Promising cerebral palsy treatment
Every 15 hours, a baby is born with cerebral palsy – a condition that comes with life-long disability and has no cure.
While several studies globally have shown that umbilical cord blood (UCB) cells, a rich source of stem cells, are a promising treatment for cerebral palsy, the long-term outlook for the treatment is unclear.
In a study to assess the long-term outcomes of UCB treatment, Dr Courtney McDonald and PhD student, Tayla Penny, have filled in a major piece of the puzzle, showing that a single treatment improves long-term behavioural outcomes, but does not protect the brain from physical injury.
While there were no beneficial changes to the brain from the therapy, the clearly positive behavioural changes give hope that this treatment can be modified to help newborns at risk of cerebral palsy.
“In this case, it’s a bit like eating one apple a day – it’s not going to keep the doctor away. While a single dose of stem cells may not be effective in the long-term, multiple doses over a period of time could protect the brain from long-term damage,” Dr McDonald said.
The study will contribute to the future use of stem cells in an upcoming trial, where the effectiveness of stem cells in newborns will be explored further.
Benefits of umbilical cord blood cells
Stem cells can be easily harvested from UCB, then delivered to newborns within the first day of life. The abundance and ease of administration makes stem cells from the umbilical cord a potential treatment for neonatal brain injury, as the cells can promote repair to the damaged area.
Impacts of brain injury during birth
- In Australia, there are about 34,000 people with cerebral palsy (CP). Globally, this number reaches 17 million.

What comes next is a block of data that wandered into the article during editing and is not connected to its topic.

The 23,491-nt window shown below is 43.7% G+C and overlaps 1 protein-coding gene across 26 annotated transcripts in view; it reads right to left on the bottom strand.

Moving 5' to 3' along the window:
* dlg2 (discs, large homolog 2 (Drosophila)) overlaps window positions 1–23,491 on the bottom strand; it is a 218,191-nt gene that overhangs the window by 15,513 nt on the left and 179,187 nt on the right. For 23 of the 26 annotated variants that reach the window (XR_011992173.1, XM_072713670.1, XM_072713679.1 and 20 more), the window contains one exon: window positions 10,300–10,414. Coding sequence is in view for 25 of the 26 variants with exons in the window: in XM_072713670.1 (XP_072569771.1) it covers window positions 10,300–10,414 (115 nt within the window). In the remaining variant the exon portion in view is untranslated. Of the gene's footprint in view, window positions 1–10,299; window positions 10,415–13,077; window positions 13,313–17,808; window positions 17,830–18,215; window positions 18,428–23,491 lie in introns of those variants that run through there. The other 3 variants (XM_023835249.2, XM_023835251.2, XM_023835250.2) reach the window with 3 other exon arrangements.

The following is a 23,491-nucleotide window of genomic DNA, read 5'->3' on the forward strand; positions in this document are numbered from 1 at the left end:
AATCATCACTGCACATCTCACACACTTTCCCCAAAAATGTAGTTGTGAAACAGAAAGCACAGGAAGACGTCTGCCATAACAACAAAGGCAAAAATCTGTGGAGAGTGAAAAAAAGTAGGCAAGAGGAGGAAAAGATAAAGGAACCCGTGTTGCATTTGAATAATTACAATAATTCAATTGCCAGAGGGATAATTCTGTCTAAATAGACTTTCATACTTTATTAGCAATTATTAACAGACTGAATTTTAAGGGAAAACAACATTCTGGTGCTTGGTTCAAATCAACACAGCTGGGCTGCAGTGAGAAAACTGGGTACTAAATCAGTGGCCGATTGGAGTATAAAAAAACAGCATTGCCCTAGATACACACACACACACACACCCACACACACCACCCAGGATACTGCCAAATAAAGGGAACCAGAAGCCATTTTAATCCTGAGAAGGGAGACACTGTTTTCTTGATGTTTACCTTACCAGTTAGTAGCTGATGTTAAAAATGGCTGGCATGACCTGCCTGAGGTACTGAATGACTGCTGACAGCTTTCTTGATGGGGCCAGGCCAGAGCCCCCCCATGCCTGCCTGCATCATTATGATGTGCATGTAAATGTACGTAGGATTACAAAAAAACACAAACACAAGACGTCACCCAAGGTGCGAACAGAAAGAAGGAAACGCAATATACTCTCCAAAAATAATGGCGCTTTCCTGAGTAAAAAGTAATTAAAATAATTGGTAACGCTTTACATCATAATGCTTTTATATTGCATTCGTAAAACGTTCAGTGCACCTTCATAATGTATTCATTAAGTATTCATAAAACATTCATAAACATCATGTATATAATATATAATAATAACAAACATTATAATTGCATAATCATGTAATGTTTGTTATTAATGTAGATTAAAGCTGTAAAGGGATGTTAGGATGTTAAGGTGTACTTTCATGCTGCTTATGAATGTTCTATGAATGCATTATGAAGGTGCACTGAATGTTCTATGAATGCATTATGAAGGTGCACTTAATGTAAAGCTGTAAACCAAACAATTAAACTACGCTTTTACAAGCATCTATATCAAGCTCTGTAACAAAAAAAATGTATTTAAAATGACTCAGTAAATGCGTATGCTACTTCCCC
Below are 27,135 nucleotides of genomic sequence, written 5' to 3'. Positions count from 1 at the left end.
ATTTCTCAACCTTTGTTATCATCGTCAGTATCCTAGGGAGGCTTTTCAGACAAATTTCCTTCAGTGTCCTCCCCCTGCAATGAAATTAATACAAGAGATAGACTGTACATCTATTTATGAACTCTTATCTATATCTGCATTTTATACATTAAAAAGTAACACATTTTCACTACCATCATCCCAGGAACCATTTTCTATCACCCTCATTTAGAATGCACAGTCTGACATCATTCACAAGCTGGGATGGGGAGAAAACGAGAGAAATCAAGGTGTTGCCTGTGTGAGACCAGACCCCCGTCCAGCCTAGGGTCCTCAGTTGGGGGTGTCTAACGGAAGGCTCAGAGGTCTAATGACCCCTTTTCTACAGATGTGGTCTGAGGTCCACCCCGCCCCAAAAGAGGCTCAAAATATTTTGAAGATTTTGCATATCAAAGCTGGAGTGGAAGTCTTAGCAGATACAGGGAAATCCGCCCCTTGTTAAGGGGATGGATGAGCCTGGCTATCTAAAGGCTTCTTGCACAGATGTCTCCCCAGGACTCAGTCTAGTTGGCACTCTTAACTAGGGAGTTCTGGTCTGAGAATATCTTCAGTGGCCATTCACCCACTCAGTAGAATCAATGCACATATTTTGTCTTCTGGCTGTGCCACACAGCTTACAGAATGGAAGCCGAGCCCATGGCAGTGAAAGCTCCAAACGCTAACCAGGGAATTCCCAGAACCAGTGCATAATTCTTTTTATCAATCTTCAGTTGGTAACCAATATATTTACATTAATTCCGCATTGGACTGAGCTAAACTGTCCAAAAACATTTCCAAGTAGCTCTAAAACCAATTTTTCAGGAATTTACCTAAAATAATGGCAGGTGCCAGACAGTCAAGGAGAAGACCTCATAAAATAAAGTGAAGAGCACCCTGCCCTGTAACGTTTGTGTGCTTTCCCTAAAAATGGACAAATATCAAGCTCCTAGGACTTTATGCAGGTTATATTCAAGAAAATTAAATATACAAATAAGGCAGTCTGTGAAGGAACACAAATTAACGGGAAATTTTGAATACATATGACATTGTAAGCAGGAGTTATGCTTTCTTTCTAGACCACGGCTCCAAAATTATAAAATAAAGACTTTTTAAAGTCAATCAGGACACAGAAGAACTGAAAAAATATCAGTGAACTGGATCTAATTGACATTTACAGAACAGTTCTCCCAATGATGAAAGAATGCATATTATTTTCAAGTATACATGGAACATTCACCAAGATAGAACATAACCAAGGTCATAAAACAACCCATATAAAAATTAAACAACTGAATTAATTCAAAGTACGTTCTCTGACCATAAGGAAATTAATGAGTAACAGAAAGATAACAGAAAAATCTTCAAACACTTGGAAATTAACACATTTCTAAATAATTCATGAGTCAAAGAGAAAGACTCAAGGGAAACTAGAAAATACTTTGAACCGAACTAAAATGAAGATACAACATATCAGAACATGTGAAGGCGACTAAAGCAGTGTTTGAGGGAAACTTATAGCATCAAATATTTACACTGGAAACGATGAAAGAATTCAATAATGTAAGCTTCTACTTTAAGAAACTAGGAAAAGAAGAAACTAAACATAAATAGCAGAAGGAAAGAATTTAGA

- Every 15 hours, an infant in Australia is born with a brain injury that underlines CP, making it the most prevalent congenital neurological disorder in our population.
- CP costs Australia more than $1.5 billion per annum.
What is cerebral palsy?
Cerebral palsy is an umbrella term that refers to the motor and postural impairments associated with damage to the developing brain. Cerebral palsy can result from injury sustained in utero, at or around the time of birth, or up until one month of age. These times correlate with critical periods of brain development and, when disrupted, this can lead to damage.
It is the most common disability in childhood. While the causes of brain injury can vary, we know that loss of blood and oxygen (known as hypoxia ischemia) to the brain during development can have devastating effects. While hypothermia, the only current therapy, can be given to some of these babies, nearly 50 per cent of these treated babies still develop severe neurological impairments. There remains a real need to develop more effective therapies to help these vulnerable babies.
Children with cerebral palsy not only have difficulty with movement, but also experience a range of other impairments, including difficulty talking, or with vision, sleeping and behaviour.
Collaborators | Monash Health, Monash University, University of New South Wales
Funders | Inner Wheel Australia
Hudson Institute communications
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